Today, Hausa women’s creativity has continued to benefit and sustain the rich legacies of the past. Many more women have produced quality artistic work, which are being listened to and read across continents. Women are still rendering oral tales with the same eloquent narrative skills to wider audiences. Presently, Shafa Labari Shuni (Making Stories Sweeter) transmitted from the Hausa service of the Federal Radio Corporation of Nigeria (FRCN) features mostly female narrators. Women can now be heard rendering tales and oral poetry regularly across the Hausa Service of the BBC World Service in England, Voice of America Hausa in the United States, Deutsche Welle Hausa in Germany, China Radio International Hausa, RFI Hausa in France and other Hausa service stations in countries such as Libya and Iran. The golden age of Hausa women storytelling has continued. Empowered and preserved with transistor radios and modern technologies, this golden age of Hausa women’s art has now become a cultural force.
Hafsat Abdulwaheed’s pacesetting novel brought with it a boom in Hausa popular fiction mostly by women. There is now a thriving field of Hausa literature spearheaded by women writers whose works are attracting global attention: Balaraba Ramat Yakubu’s novel Alhaki Kwikwiyo has been translated as Sin is a Puppy; the first chapter of Rahma Abdulmajid’s novel Mace Mutum appears translated on Words Without Borders; “Cry Freedom,” an excerpt from Halima Ahmad Matazu’s novel Amon ‘Yanci translated from the Hausa appears in Praxis Magazine.
Remarkably, some two hundred years later, in a complete roundabout, teachings of the daughter of the Shehu, Nana Asma’u from early nineteenth century, continue to vibrate. Asma’u’s literary corps, the ‘Yan Taru Collective, are still visible and are noticeably influential from the Sahara across to the pacific. A circle is completed, an attestation to the importance of women in the development of Hausa literature.
San Diego, USA
Jaji Dylia bin Hamadi Camara heads the ‘Yan Taru Education Foundation and Charitable Trust in the United States. With chapters in Pennsylvania, Texas, Alabama, Georgia, and California, and with thirty-three women in intensive training and seminars, these women adhere to the community and methodology established almost 200 years ago by Nana Asma’u.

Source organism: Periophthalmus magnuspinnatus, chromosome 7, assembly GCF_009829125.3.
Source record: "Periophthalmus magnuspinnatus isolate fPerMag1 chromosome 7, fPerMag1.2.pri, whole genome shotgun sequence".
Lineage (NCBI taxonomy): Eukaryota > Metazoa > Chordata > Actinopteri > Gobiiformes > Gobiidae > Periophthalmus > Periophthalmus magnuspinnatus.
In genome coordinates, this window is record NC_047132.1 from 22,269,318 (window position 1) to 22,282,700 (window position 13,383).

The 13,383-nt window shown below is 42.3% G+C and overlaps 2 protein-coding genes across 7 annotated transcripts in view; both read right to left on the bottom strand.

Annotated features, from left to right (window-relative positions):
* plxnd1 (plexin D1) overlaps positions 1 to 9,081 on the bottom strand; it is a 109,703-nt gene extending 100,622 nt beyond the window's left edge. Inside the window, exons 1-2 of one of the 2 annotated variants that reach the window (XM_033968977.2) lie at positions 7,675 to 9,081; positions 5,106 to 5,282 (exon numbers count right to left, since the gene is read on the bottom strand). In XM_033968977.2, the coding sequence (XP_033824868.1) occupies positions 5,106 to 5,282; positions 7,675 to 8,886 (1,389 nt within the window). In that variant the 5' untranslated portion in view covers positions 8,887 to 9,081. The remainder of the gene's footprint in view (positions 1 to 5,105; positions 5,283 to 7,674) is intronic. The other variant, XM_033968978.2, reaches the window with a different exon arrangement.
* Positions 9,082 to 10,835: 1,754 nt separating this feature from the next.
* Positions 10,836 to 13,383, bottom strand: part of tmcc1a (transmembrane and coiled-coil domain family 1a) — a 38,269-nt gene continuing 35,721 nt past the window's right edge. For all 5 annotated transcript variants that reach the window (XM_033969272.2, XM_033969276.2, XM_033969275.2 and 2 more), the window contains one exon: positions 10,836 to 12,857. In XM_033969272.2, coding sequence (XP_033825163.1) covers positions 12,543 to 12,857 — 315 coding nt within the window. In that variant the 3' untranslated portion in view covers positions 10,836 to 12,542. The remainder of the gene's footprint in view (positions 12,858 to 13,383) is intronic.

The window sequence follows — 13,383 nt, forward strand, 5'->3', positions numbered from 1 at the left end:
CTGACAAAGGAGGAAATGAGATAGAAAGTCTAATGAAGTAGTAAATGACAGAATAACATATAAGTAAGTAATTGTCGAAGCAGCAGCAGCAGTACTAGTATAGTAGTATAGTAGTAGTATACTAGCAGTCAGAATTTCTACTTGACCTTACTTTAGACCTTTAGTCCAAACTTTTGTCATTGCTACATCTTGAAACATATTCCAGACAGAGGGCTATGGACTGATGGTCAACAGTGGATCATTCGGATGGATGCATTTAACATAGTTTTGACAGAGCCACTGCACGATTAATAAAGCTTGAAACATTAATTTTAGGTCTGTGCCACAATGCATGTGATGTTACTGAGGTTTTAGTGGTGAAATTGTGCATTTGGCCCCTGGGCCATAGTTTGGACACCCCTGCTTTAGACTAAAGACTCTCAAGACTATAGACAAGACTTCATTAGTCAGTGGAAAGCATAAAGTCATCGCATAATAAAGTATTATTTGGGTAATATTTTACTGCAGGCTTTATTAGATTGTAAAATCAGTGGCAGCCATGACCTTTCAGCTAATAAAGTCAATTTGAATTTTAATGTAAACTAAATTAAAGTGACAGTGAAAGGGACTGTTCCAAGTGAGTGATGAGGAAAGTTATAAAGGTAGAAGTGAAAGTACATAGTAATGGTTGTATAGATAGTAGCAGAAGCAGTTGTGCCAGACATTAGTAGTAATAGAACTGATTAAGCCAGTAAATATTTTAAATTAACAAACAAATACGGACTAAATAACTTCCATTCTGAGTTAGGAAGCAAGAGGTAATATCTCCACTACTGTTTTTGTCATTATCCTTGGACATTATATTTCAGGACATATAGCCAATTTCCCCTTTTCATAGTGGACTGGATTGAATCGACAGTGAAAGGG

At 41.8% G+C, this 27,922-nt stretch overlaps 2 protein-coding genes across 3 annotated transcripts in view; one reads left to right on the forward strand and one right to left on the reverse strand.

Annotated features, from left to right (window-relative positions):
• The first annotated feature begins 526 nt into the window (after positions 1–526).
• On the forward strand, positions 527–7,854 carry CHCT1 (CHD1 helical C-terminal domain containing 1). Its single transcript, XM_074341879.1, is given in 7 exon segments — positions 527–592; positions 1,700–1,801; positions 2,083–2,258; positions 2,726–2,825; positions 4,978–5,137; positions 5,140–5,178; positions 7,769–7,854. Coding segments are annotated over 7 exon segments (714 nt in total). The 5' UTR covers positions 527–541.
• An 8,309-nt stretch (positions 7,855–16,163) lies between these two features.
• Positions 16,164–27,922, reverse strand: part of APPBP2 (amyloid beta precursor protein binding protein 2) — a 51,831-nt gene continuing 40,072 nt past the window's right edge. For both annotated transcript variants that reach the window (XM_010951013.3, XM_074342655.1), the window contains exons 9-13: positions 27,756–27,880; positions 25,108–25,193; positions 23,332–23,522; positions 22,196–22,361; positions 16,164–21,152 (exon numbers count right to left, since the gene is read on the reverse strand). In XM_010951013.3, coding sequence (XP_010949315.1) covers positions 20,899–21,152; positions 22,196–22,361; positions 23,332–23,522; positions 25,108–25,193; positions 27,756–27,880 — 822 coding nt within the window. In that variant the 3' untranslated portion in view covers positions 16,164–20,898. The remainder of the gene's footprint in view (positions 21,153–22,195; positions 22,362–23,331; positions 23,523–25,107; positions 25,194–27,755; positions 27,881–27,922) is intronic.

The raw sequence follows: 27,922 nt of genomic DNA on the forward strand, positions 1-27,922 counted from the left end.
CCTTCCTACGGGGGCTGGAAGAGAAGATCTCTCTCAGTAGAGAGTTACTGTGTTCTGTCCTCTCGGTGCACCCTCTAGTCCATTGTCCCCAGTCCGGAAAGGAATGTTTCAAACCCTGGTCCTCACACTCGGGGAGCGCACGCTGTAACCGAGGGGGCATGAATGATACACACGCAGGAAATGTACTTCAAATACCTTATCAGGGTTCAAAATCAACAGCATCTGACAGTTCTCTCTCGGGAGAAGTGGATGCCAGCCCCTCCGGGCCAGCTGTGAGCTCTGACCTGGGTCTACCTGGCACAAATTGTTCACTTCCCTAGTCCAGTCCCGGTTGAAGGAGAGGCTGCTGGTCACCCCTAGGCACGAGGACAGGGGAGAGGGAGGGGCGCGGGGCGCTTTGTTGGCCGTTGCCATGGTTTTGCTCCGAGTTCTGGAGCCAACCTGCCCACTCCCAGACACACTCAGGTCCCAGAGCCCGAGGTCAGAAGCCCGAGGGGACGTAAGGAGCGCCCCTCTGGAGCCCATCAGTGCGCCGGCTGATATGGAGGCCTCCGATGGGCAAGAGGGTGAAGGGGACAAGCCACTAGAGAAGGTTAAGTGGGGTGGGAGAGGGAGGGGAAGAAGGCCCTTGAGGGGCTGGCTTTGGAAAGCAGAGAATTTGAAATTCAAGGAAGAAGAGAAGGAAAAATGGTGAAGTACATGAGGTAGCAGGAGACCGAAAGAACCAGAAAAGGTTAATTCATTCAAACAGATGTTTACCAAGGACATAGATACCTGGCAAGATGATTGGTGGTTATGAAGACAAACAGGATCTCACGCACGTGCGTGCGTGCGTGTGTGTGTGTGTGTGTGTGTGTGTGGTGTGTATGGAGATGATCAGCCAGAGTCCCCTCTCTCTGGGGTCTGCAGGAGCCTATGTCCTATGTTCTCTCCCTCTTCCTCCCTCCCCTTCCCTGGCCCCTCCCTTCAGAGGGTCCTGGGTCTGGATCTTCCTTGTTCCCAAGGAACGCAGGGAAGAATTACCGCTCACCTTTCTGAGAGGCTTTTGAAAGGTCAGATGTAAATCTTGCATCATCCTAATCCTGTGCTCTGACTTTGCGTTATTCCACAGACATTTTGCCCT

These women recognise and highlight the creativity and talent of each other. They teach Asma’u’s poems as means for organising their students to actively participate in social welfare projects. They travel extensively, in sync with the ‘Yan Taru of the 1800s, using the same manuscripts that Nana Asma’u had used to educate.
This re-collection of Hausa women’s artistic contributions in fragments, as dynamic as the different eras they lived in, outlines creative expression as a basic spiritual necessity.
The creative impulse of the Hausa woman has affirmed its literary merit by passing the critical test of “survival” over a dozen centuries.
 Mack, B.B. and Boyd, J. (2000), One Woman’s Jihad: Nana Asma’u, Scholar and Scribe. Indiana University Press, Indiana, U.S.A.
 Adamu A.U. (2011): “The Beggar’s Opera: Muslim-Beggar Minstrels and Street Oral
Poetry Theatre in Northern Nigeria.” Paper presented at West African Research Agency’s
International Conference, Niamey, Niger Republic, July 7-10. (Translation mine).
 Furniss, G. (1996): Poetry, Prose and Popular Culture in Hausa. Edinburgh University Press for the International African Institute, Edinburgh, UK.
 Gusau, S.M. (1991): Makada da Mawakan Hausa. Fisbas Media Services, Kaduna, Nigeria. (Translated by Sada Malumfashi )